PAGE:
That is why I am pleased to say the UK is leading the way in tackling corruption. My right hon. Friend the Prime Minister will host an anti-corruption summit in May, which will include many African partners. Our goal is to put fighting corruption at the heart of our international institutions, to support the investigators and prosecutors who can help bring the perpetrators to justice, and to maximise the way we use aid to drive better governance and to fight against corruption.
Perhaps the migration crisis is the best example of why all of this matters. Last year over 40,000 people from the horn of Africa risked the dangerous journey across the Mediterranean. No one in the House can fail to be moved by their harrowing experiences. If this does anything, it underlines the importance for people to have opportunities in their own countries, without feeling the need to risk their lives and those of their loved ones.
That relates to all that I have talked about this evening: insecurity, poor governance and a lack of opportunity. With our EU partners, we are taking a comprehensive approach to this new challenge. At the Valletta summit last November before the Commonwealth Heads of
Government meeting we agreed a new €1.8 billion trust fund that will help deal with the reasons people leave their homes in the first place.
The Minister of State, Department for International Development, my right hon. Friend Mr Swayne, has sat throughout this debate, and I am sure he has been listening and will be prepared to answer Members’ questions in greater detail.
In conclusion, let me reassure right hon. and hon. Friends across the Chamber that the Government share their sense of urgency. Together with our international partners, we must work towards a future in which the people of eastern and central Africa will all be able to live dignified lives free from violence and extremism and to build prosperous futures from the bottom up for themselves and their communities. That is precisely what we will continue to do.
It is almost impossible in two minutes to do credit to the contributions that have been made not only by Back Benchers but by the Minister of State, Foreign and Commonwealth Office, my right hon. Friend Mr Swire and Fabian Hamilton on the Front Benches. This has been one of the most powerful debates on foreign affairs in which I have ever participated in this Chamber.
A number of themes have arisen, the first of which is one of hope and success. Britain is engaged in the world, not only through the Foreign and Commonwealth Office but through the Department for International Development, in a way which is not at all party political and which crosses the boundaries of the Floor of the House. There is general support among those here this evening, even though it is not always understood by our constituents, for hitting that 0.7% target, not only because it is the right thing to do and the moral thing to do but because it actually matters to them.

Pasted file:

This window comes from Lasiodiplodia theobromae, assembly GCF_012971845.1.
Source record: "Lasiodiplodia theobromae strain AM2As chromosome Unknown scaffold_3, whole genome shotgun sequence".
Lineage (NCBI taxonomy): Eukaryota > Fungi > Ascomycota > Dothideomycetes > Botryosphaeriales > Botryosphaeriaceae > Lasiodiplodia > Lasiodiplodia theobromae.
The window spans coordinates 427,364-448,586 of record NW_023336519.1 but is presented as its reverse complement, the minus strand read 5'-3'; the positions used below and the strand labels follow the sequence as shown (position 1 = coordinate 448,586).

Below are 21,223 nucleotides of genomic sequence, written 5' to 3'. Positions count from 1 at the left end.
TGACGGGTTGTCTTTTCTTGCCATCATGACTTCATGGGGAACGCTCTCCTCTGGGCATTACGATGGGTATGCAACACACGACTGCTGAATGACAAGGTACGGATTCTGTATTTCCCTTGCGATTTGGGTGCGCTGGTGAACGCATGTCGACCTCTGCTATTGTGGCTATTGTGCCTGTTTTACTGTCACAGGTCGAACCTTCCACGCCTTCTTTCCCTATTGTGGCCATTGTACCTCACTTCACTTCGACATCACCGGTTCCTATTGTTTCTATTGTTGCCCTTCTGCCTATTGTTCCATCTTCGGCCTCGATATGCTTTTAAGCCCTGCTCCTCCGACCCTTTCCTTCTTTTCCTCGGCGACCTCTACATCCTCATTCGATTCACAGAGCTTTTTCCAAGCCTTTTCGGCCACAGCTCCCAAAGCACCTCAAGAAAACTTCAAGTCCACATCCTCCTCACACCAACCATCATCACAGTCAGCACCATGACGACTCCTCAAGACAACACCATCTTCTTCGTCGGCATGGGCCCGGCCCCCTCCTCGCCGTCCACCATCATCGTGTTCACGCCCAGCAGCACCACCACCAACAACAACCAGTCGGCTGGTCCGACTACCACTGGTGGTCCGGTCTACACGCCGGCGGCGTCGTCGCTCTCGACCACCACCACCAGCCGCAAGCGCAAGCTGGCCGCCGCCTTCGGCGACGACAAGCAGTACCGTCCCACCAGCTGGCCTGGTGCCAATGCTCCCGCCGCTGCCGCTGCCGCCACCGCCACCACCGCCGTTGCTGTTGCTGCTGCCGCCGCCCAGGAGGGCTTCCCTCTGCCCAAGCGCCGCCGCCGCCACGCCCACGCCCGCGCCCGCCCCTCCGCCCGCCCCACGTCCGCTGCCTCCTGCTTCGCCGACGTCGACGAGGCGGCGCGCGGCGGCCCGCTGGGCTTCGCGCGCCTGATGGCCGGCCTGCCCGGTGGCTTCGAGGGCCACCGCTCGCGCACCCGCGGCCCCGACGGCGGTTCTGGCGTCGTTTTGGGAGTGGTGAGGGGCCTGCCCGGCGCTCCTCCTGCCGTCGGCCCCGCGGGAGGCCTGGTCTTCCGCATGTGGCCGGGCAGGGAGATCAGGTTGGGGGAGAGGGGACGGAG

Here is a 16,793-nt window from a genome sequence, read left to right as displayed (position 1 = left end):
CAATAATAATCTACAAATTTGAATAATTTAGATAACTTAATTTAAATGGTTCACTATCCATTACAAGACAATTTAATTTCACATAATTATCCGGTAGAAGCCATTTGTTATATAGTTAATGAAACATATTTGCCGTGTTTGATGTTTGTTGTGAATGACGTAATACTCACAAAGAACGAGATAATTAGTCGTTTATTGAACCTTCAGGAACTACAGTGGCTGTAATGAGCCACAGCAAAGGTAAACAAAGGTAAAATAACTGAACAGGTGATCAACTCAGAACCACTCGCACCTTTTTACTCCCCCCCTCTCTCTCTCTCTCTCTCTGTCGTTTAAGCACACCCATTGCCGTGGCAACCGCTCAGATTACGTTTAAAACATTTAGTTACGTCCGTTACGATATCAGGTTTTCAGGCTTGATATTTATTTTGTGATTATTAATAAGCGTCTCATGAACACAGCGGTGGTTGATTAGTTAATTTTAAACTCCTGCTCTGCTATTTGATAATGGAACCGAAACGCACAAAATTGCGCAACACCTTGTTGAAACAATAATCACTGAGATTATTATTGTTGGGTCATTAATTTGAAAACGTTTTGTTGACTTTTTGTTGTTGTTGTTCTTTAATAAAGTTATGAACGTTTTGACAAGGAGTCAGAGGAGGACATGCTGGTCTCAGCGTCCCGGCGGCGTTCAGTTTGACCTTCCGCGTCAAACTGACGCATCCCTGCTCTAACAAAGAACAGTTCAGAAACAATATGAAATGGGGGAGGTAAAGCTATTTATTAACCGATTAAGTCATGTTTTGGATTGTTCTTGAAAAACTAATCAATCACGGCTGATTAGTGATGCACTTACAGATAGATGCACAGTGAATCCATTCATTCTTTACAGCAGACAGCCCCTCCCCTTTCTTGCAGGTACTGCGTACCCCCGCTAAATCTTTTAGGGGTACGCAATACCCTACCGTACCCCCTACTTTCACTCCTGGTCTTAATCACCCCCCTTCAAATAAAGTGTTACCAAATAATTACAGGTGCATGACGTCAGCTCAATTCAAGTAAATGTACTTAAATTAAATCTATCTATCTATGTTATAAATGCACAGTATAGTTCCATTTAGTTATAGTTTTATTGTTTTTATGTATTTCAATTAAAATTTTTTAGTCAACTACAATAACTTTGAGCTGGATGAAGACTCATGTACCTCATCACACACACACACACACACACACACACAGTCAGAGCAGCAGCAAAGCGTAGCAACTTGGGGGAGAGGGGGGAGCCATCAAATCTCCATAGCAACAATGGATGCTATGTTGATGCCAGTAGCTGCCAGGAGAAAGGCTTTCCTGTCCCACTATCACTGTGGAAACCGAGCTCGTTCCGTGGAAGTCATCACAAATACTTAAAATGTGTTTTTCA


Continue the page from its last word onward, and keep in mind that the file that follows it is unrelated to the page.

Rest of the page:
The other messages that have gone out loud and clear to the world from the House this evening are that Britain is still engaged in the region and that we care about what happens in eastern and central Africa, and indeed across the continent as a whole. That is why the House will, I hope, return to this issue in the future and why I have been so grateful for, and moved by, the contributions that we have heard tonight.
In closing, I want to echo a point that was made by my right hon. Friend Mr Mitchell. We are privileged to have the ability to stand in this Chamber and give our views on this matter, but it is the workers on the frontline in the Foreign and Commonwealth Office, in DFID and—as we saw during the Ebola crisis—in the military who deliver what we advocate in this House in support for Africa and the developing world. As parliamentarians, we send out our thanks to those people this evening. I commend the motion to the House.
Question put and agreed to.
That this House recognises the importance of stability in Central and East Africa to the security of the United Kingdom; welcomes the Government’s continued engagement in the region and commitment to the spending of development aid to ensure good governance and the eradication of corruption and extreme poverty; deplores the use of violence or terror by any party to secure political aims; and calls on the Government to adopt further measures, together with the international community, to prevent civil war and ensure that the rule of law is maintained.